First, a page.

The church bell began to toll in deep, resonating waves calling the faithful to Mass. Lauren thought of Donne's poem as solemn worshipers entered the sanctuary. For whom is the bell tolling?   War had just been declared in Europe. There would be terrible losses to come. She thought anxiously of her own young husband and of all the husbands and people who would be caught up in events beyond anyone's control. She placed her hands protectively on her swollen belly and felt the baby awaken to the sound of the bell, stirring fearfully inside her as though it sensed the unrelenting summons to suffering. This would be her first child and if it was a girl she would call her Margaret Maire,  -Meg for short. 

A stab of grief pierced her and the baby moved again as though trying to escape it.  Meg would never have children, she thought bitterly.  In an abrupt and terrible twist of fate Meg never returned from that far off place of monsoons and  sudden hurricanes.  One hot, humid night,  in a  fevered moment of time, Meg was murdered by her husband in a fit of jealous rage and suspected betrayal,  after which he had  killed himself. The news arrived on a merciless tide overwhelming the family in shock and grief.   No one would ever fully know what really happened, nor ever fathom the meaning of such a terrible and unforeseen tragedy.  

Lauren struggled  to find a comforting grace in a life that had become unpredictably cruel and without reason.   Everything in her world had shifted relentlessly. She questioned how such darkness could overtake the hearts of good men.  How could a grand love story have ended in this way? Was the beautiful Meg in heaven with her Captain, or were they forever condemned?  It was much too painful to contemplate.  She withdrew with her losses into a desolate silence and uncertainty.

The congregation stood reverently, as the  priest and servers began to move  in somber and hushed procession up the center aisle to the altar.  Just then,  the church organ began to play, and the choir commenced a majestic opening Laudate.  The music swelled like a wave on the ocean, engulfing the spaces of the church to the very tops of the tall pillars. As it rose into the domed nave,  Lauren closed her eyes and felt as though she were again standing with Meg near the bow and rising upward on the crest. A shining horizon beckoned them.  She felt her baby leap with the joy of an approaching redemption, like John the Baptist in the womb of his mother when visited by the pregnant Mary.  A  summer rain had begun to fall and she noticed a storm was gathering on the water. The ship's bell suddenly rang out. At the sound, the captain opened his arms heavenward for deliverance, and  the passengers knelt in supplication. It was then that a great sob surged upward from the depths of her, and looking down at her wet hands, she realized that they were drenched in tears.

 Play The beautiful "Laudate" by Taize Monastery in France

CChurchsig2aabb Christ Church[/caption]

A return to wonderland - a small rabbit tale

click to play "oh very young" by Cat Stevens

a shorter story

           Walking in the woods with Alice

  “Only a few find the way, some don't recognize it when they do - some... don't ever want to.”  - Cheshire Cat

Mr Tibbles, the brown rabbit
Mr Tibbles                 It's a wonderful journey to the rabbit hole revisited.  Alice rolls her eyes as though she knows I never believed she would find it.  Yet here it is.  I hope she doesn't expect me to fit through that little hole.  Politely I listen to her rather curious tale about how some time ago,  after an argument with her sister, Hattie, who is nodding in grave affirmation, she walked outside and caught a glimpse of a rabbit running into the woods. Alice composes herself and the rather curious little tale begins in earnest.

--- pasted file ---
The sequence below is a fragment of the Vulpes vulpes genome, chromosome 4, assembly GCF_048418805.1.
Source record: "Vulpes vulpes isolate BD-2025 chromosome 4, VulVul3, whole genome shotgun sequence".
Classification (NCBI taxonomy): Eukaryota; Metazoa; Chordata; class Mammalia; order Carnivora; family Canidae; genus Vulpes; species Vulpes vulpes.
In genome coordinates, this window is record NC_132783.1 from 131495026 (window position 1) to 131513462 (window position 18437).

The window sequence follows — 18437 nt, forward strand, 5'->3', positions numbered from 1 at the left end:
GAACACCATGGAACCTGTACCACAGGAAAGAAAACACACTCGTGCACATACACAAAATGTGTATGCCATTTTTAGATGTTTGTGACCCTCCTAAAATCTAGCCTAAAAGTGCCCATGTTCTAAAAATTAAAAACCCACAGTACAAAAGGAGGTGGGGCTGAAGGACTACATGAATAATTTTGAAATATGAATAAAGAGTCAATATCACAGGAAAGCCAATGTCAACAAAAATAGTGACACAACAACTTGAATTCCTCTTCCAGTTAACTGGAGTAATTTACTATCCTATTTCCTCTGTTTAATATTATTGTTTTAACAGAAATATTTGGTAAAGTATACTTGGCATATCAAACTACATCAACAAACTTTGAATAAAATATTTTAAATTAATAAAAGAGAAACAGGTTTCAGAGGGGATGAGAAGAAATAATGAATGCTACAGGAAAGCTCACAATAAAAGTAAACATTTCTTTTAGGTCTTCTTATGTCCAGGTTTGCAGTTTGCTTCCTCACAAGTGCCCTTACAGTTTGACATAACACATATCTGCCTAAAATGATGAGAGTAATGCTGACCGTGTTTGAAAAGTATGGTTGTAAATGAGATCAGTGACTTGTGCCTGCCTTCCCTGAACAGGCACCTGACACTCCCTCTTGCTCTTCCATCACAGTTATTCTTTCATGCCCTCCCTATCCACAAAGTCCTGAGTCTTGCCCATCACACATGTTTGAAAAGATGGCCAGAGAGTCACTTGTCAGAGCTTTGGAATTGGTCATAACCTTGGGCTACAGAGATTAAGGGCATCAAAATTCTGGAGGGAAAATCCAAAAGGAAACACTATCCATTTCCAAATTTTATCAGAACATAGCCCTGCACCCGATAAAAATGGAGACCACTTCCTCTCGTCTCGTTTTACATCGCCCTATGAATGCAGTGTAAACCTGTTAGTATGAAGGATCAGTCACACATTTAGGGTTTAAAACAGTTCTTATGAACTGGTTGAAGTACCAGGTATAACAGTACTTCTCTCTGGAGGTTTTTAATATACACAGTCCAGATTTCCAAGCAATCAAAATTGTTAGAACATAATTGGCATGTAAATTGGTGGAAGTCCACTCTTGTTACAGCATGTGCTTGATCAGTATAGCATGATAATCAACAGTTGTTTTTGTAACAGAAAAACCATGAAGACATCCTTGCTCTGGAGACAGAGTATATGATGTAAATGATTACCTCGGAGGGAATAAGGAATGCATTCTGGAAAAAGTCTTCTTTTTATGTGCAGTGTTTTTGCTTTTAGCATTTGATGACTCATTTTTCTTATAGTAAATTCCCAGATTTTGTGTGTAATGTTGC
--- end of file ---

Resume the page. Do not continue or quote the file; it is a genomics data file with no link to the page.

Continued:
"Why it's Mr. Tibbles!" she declared;  Mr. Tibbles was a grumpy old rabbit who bit everyone's fingers. "You must have escaped from your hutch,"  and giving chase she followed him to a large tree where he sought escape in a hollow root cave.  Sticking her hand inside, she felt the predictable nibble but she managed to grab his tail. He pulled her farther and farther into the tree until falling down a deep hole she found herself in a strange and unrecognizable part of the woods. Trying to find her way out she came across a mad hatted girl , sitting drinking chai tea on a tree stump in the forest.
the dim-witted tea party
the dim-witted tea party

 Where is everyone at this dim-witted tea party?" demanded a rather bored Alice (having read the book many times), to which the Mad Hattie spoke up brightly from her tea cup, "Have some tea?"  Alice thought that would indeed be appropriate at a tea party but looking at the rather empty table cloth covering the stump asked "well then, where is the tea pot?" to which Mad Hattie,  looking confused, replied, "Why, there isn't one",  and in a muddled state of mind went on to explain ," -umm, I guess that's why it's dim-witted!"  Alice stared at her, thinking she looked a lot like her sister and every bit as dim-witted.

So they instead sat and reviewed  the book "The Secret Identity of Devon Delaney,"  which Mad Hattie pulled out of her bag of broken tea cups, and that was soon followed by  a discussion of upcoming school events. Alice wondered which way was the Queen's way, -the Red Queen to be exact- and who it was rumoured in this particular incarnation of wonderland,  actually preferred to wear purple,  according to Mad Hattie who loved anything purple. 


Suddenly a pipe smoking  and rather odd green winged creature named Absabaloon  happened to stumble out of the woods in a dither, announcing that poor caterpillar had been run over by a bicycle!  After a moment's silence they were then handed a rather muddy and torn invite to a celebration and dance at the Royal Palace. They understood that this was no  ordinary RSVP but a "must attend without delay or lose one's head!"  They wondered if Craig Ferguson would be at the party.

and so they set out, Alice, Mad Hattie and Absaballoon on the road to the palace
                                         ( actually Scone Palace Park in Perth, Scotland with poetic licence)

Never mind the Queen, come on let's dance!!!

All ad libbed and improv'd by the galumphing beamisher girls from out Metchosin Way, not the Queen's Way, though Queenie is a good friend of ours. These are two absolutely amazing little film makers and stage enthusiasts.

Never lose the way!!